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Picture of the Day - Star Birth in the Extreme

Published by Matt on Fri Jun 11, 2010 1:36 pm via: Hubble ESA
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Hubble’s view of the Carina Nebula shows star birth in a new level of detail. The fantasy-like landscape of the nebula is sculpted by the action of outflowing winds and scorching ultraviolet radiation from the monster stars that inhabit this inferno. In the process, these stars are shredding the surrounding material that is the last vestige of the giant cloud from which the stars were born.

Hubble's view of the Carina Nebula shows star birth in a new level of detail. Credit: NASA, ESA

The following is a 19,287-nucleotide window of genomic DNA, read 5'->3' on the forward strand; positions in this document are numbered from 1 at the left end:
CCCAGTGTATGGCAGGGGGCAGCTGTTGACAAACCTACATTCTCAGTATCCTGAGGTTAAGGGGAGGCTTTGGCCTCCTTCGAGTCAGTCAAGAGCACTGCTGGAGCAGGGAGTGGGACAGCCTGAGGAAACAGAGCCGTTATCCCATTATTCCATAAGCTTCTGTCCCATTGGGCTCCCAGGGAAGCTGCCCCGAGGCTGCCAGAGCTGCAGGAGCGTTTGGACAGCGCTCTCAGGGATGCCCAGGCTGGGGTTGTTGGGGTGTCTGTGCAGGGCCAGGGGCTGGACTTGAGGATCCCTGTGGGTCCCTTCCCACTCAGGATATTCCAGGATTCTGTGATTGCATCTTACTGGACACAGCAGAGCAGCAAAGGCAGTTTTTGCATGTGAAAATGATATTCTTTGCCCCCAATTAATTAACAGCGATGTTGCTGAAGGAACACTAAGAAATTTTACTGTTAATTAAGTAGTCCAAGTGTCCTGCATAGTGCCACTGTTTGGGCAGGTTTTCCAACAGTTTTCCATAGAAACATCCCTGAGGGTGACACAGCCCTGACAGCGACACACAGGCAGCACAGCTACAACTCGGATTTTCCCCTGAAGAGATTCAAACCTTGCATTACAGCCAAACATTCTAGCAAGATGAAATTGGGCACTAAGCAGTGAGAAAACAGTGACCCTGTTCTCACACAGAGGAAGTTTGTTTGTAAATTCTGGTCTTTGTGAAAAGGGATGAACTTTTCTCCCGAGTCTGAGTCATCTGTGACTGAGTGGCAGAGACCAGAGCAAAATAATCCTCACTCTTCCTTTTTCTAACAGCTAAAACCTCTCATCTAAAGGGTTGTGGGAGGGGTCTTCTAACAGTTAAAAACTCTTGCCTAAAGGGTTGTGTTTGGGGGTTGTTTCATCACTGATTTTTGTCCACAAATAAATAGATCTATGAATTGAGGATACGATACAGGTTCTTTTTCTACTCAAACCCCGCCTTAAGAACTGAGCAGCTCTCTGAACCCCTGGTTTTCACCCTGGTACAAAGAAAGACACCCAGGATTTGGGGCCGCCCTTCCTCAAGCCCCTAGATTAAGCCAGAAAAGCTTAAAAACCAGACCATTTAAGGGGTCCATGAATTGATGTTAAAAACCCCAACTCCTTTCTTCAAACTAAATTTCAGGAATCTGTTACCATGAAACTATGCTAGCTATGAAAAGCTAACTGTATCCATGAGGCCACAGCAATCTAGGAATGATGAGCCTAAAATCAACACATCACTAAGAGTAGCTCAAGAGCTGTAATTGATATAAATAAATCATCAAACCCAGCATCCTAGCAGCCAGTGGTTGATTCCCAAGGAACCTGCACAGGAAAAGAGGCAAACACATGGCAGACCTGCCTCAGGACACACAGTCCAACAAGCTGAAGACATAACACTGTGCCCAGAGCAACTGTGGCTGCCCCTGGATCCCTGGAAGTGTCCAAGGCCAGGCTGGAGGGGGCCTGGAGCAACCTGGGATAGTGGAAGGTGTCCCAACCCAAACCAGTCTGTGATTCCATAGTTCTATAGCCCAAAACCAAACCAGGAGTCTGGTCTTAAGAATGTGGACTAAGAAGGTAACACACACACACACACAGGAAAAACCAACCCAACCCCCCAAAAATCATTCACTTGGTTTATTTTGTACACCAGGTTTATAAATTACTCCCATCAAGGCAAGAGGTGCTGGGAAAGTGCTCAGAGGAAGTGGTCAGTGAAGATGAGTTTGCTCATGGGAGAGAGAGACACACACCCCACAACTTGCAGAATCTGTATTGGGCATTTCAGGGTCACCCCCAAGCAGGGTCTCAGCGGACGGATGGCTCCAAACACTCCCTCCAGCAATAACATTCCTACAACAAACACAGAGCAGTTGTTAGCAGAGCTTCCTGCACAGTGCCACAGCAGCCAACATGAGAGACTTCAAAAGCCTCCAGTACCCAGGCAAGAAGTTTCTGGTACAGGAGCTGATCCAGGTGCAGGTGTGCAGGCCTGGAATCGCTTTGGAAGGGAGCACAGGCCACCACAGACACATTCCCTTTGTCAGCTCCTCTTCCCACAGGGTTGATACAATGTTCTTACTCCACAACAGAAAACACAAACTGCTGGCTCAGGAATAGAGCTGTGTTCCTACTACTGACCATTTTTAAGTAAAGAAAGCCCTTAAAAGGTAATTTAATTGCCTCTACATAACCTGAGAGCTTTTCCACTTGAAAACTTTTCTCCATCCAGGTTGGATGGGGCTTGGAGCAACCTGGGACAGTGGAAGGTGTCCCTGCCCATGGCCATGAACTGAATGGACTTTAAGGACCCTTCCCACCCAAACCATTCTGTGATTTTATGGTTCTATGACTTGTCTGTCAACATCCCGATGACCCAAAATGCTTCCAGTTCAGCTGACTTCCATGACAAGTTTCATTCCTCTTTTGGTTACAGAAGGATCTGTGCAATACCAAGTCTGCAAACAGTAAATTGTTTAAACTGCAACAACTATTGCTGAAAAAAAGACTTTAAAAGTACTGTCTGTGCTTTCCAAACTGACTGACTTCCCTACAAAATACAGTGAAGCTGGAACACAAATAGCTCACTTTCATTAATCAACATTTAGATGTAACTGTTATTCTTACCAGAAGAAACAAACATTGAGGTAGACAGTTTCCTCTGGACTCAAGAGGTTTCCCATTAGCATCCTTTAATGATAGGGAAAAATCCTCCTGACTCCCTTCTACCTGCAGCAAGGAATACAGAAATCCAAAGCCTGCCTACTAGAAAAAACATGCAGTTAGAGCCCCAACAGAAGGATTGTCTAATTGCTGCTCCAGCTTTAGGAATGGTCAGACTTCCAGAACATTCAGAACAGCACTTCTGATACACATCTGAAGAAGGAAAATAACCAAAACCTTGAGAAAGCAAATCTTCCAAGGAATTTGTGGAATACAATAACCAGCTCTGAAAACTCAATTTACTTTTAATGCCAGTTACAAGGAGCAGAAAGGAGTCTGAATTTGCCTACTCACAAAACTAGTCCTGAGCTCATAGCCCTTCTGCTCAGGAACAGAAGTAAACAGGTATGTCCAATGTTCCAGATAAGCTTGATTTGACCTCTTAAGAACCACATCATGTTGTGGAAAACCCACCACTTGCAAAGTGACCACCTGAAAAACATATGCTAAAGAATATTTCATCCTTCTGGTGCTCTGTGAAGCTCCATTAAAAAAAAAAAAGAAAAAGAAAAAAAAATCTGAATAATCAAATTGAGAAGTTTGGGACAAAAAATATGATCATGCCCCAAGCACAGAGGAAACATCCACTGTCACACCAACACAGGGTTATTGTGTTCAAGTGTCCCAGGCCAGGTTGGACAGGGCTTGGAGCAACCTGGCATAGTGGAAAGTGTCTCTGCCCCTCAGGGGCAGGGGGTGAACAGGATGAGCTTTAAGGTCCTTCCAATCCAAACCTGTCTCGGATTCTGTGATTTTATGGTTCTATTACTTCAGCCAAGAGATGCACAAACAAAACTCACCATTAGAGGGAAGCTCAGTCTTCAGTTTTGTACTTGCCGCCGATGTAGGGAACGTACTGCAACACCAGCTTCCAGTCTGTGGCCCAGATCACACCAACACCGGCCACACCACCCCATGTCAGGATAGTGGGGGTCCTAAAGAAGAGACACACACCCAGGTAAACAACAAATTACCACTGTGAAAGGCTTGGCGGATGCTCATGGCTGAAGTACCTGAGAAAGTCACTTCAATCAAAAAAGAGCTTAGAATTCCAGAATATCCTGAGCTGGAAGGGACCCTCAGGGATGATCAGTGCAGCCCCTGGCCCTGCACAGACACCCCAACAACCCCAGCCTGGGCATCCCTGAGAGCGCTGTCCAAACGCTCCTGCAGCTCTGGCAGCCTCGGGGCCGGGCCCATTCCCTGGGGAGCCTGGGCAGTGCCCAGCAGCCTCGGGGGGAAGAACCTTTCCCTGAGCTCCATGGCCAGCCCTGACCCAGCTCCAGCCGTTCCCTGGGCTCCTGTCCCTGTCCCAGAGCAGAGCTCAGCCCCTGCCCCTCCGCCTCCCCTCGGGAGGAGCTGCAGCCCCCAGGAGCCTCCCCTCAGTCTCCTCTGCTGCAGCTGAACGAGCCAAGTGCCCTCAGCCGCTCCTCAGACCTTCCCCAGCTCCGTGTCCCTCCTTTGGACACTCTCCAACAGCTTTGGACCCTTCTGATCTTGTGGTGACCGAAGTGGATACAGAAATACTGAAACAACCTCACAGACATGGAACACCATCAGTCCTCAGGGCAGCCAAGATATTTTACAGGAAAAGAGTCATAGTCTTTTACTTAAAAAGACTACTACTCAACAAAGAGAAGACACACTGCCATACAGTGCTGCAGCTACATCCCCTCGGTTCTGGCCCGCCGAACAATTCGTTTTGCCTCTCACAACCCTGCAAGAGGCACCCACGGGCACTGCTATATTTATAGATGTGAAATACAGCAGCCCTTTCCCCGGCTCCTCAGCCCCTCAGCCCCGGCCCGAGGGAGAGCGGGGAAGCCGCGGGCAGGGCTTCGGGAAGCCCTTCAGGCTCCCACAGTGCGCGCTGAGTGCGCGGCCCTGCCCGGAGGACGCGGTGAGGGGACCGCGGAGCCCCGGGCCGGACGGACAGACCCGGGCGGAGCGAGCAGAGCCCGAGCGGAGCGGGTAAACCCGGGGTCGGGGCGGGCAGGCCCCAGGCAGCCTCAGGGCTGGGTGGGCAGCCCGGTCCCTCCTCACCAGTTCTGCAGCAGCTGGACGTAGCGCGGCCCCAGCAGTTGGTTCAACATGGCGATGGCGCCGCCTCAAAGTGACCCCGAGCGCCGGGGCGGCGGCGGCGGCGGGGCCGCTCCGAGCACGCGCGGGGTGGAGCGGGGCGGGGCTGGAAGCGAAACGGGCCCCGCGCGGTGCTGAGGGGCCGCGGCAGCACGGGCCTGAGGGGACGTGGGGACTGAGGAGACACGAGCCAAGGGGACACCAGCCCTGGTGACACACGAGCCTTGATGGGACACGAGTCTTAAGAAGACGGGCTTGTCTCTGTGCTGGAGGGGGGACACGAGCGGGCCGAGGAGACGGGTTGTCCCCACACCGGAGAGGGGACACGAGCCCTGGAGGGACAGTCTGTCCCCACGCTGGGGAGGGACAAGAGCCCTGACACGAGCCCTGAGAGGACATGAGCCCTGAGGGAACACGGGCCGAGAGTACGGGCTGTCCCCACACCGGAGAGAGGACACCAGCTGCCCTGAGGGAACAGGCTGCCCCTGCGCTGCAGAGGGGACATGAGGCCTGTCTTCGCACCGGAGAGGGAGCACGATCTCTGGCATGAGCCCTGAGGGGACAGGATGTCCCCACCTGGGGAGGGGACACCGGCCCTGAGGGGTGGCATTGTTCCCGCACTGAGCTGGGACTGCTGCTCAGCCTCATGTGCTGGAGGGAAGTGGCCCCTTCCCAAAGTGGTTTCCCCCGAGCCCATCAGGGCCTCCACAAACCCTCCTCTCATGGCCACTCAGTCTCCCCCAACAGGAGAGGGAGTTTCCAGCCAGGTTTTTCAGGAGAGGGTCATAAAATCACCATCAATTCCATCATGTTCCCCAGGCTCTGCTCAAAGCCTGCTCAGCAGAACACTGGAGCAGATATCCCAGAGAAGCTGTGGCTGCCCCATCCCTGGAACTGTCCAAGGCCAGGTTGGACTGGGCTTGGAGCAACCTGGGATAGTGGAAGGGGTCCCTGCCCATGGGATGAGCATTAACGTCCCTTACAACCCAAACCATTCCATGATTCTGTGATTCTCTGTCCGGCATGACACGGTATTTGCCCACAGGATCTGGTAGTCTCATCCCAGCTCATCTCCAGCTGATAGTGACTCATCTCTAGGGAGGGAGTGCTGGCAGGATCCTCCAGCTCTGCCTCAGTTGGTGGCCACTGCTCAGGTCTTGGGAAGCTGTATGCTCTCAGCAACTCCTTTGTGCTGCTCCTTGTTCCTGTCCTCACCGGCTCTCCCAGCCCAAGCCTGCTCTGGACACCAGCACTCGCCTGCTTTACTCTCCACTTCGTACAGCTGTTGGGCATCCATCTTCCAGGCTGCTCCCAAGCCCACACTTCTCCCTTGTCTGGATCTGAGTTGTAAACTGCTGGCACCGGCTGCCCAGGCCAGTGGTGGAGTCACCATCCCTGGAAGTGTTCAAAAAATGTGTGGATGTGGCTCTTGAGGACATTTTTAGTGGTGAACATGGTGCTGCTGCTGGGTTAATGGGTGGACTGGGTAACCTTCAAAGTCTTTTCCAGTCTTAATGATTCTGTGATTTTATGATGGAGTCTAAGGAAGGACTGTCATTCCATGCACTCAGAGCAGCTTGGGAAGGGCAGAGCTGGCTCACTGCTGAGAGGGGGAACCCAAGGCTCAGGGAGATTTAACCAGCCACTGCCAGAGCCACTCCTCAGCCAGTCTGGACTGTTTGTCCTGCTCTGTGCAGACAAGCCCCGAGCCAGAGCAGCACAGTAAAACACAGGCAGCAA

Hubble's view of the Carina Nebula shows star birth in a new level of detail. Credit: NASA, ESA

The immense nebula is an estimated 7,500 light-years away in the southern constellation Carina the Keel (of the old southern constellation Argo Navis, the ship of Jason and the Argonauts, from Greek mythology).

This image is a mosaic of the Carina Nebula assembled from 48 frames taken with Hubble Space Telescope’s Advanced Camera for Surveys. The Hubble images were taken in the light of ionized hydrogen. Colour information was added with data taken at the Cerro Tololo Inter-American Observatory in Chile. Red corresponds to sulfur, green to hydrogen, and blue to oxygen emission.

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